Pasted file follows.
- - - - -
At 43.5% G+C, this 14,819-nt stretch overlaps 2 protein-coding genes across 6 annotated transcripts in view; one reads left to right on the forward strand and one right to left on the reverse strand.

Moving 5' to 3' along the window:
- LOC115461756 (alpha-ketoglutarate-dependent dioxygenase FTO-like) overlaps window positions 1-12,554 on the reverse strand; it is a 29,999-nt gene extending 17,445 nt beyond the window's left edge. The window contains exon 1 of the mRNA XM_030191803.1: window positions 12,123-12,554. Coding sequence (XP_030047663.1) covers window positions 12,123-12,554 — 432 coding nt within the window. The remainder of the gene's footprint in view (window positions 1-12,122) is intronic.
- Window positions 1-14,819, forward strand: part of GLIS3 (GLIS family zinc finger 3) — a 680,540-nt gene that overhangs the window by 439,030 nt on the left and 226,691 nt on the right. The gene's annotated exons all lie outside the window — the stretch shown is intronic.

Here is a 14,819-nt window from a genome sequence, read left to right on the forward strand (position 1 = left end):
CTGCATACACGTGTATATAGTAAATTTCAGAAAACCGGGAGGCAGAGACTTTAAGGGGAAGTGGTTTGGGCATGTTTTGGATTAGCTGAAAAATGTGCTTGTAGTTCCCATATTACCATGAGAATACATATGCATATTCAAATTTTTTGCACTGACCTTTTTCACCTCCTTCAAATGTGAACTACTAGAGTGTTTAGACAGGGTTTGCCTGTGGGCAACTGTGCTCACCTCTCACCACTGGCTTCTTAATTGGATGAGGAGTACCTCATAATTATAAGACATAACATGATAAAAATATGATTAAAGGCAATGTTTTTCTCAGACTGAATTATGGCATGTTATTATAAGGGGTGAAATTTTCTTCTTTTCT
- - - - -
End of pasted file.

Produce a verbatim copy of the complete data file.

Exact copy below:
At 43.5% G+C, this 14,819-nt stretch overlaps 2 protein-coding genes across 6 annotated transcripts in view; one reads left to right on the forward strand and one right to left on the reverse strand.

Moving 5' to 3' along the window:
- LOC115461756 (alpha-ketoglutarate-dependent dioxygenase FTO-like) overlaps window positions 1-12,554 on the reverse strand; it is a 29,999-nt gene extending 17,445 nt beyond the window's left edge. The window contains exon 1 of the mRNA XM_030191803.1: window positions 12,123-12,554. Coding sequence (XP_030047663.1) covers window positions 12,123-12,554 — 432 coding nt within the window. The remainder of the gene's footprint in view (window positions 1-12,122) is intronic.
- Window positions 1-14,819, forward strand: part of GLIS3 (GLIS family zinc finger 3) — a 680,540-nt gene that overhangs the window by 439,030 nt on the left and 226,691 nt on the right. The gene's annotated exons all lie outside the window — the stretch shown is intronic.

Here is a 14,819-nt window from a genome sequence, read left to right on the forward strand (position 1 = left end):
CTGCATACACGTGTATATAGTAAATTTCAGAAAACCGGGAGGCAGAGACTTTAAGGGGAAGTGGTTTGGGCATGTTTTGGATTAGCTGAAAAATGTGCTTGTAGTTCCCATATTACCATGAGAATACATATGCATATTCAAATTTTTTGCACTGACCTTTTTCACCTCCTTCAAATGTGAACTACTAGAGTGTTTAGACAGGGTTTGCCTGTGGGCAACTGTGCTCACCTCTCACCACTGGCTTCTTAATTGGATGAGGAGTACCTCATAATTATAAGACATAACATGATAAAAATATGATTAAAGGCAATGTTTTTCTCAGACTGAATTATGGCATGTTATTATAAGGGGTGAAATTTTCTTCTTTTCT